In the restaurant scenario, the agent is aware of the actions performed by an agent, which are the arrival of an agent (arrive), ordering an item (order), eating the ordered food (eat), paying for the ordered food (pay), tipping the waiter (tip) and departing the restaurant (depart). The agent also has the ability to recognize a signalling action such as yell orshame [1]. Signalling events can either be positive (rewards) or negative (sanctions). In this work we focus on the negative signals (i.e. sanctions)

Let us assume that a new agent (an observer) is situated in the restaurant. The observer records interactions that occur in the restaurant. Let us assume that a sanctioning event occurs. Even though an observer may know that a sanctioning event has occurred, it may not know the exact reason for sanctioning (i.e. it may not know the norm because it only observes a sequence of actions and the agent does not know which of the events that happened in the past or the absence of which event(s) triggered the sanction). It will infer norms using the norm inference mechanism.

An event that is perceived by an agent consists of an event index, an observed action, and the agent(s) participating in that event. For example an agent observing an agent A arriving at the restaurant will represent this as happens (1,arrive,A). This implies the observer believes that the first event was generated by agent A which arrives in the restaurant.

A sample representation of events observed by an agent is given in Figure 2. An agent situated in an environment can sense these actions through observation or through action logs that may be available[2].

Figure 2. Representation of events

An agent records these events in its belief base. Event 7 is a sanctioning event, where agent W sanctions agent A. The reason for the sanction is that agent A failed to tip agent W. For an observer it may not be possible to know the reason for this sanction unless it was specified a priori by the agent's designer. In open agent societies, the norms of the society may not be known to an agent ahead of time. Additionally, the norms may evolve over time. In order to infer a norm of the society the agent will make use of the norm inference mechanism proposed here.

The agents have a filtering mechanism, which identifies signalling events and stores them in the special events base. It should be noted that special events, such as yell and shame, are categorized by an agent as sanctioning events and they are stored in the special events base as a sanction event.

Norm inference component

An agent may choose to invoke its norm inference component based on its preference. For example, it can invoke the component every time it perceives a signalling action, or it may invoke this component periodically.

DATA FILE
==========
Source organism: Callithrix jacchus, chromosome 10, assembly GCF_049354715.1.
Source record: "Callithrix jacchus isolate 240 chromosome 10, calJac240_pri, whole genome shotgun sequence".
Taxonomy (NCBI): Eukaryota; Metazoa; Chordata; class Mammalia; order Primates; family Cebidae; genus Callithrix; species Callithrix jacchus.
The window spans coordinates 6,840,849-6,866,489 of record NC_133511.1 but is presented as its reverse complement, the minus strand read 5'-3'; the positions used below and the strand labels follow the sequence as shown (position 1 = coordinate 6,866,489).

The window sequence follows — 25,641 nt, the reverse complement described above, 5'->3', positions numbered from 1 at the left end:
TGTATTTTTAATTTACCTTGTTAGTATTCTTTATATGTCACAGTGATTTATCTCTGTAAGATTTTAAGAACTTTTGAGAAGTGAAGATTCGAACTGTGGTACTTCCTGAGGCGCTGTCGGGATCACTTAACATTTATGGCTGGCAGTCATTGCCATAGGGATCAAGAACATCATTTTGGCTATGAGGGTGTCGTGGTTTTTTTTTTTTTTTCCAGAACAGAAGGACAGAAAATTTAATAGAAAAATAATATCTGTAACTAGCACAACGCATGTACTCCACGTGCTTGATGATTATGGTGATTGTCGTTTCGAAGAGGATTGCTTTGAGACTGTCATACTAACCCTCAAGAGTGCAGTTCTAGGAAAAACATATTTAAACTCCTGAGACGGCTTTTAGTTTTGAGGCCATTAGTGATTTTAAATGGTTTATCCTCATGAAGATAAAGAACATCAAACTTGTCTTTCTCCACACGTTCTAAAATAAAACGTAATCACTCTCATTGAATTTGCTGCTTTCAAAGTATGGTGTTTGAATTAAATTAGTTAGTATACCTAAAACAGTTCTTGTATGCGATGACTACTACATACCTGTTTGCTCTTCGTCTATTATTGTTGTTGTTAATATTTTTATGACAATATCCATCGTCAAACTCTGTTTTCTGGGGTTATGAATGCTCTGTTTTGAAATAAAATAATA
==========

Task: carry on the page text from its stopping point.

The norm inference component of an agent is made up of two sub-components. The first sub-component makes use of the Obligation Norm Inference (ONI) algorithm to generate candidate obligation norms. Candidate obligation norms are the norms that an agent identifies as potential candidates that may become the norms in a society. The second sub-component is the norm verification component, which verifies whether a candidate norm can be identified as a norm in the society.

This sub-section is organized as follows. Firstly we explain the parameters of the ONI algorithm. Secondly we describe the internal details of the ONI algorithm using the restaurant example.
Definitions of parameters used in the algorithm

The parameters that are used in the Obligation Norm Inference algorithm are explained below.

History Length (HL): An agent keeps a history of the observed interactions for certain window of time. This period of time is represented by the History Length (HL) parameter. For example, if HL is set to 20, an agent will keep the last 20 events it observes in it its memory. An agent constructs an event episode (EE) based on events that are stored in its history. Construction of event episodes is described in the next sub-section.

Event Sequences (ES): An event sequence is the record of actions that an agent observes in the history. For example the event sequence observed by an agent where HL=8 is given in Figure 2.

Special Events Set (SES): An agent has a set of events it identifies to be special. These events are the signalling events. For example, the special event set can contain events such as yell (SES = { yell, shame }). An agent also has the capability to categorize events into two types, sanctions and rewards. For example the actions mentioned above can be identified as sanctions.

Unique Events Set (UES): This set contains the number of distinct events that occur within a period of time. For example, a unique events set for the example given in Figure 2 contains the following events[3], UES = { arrive, order, eat, pay, tip, sanction, wait, depart }.

Occurrence Probability (OP): The occurrence probability of an event E is given by the following formula.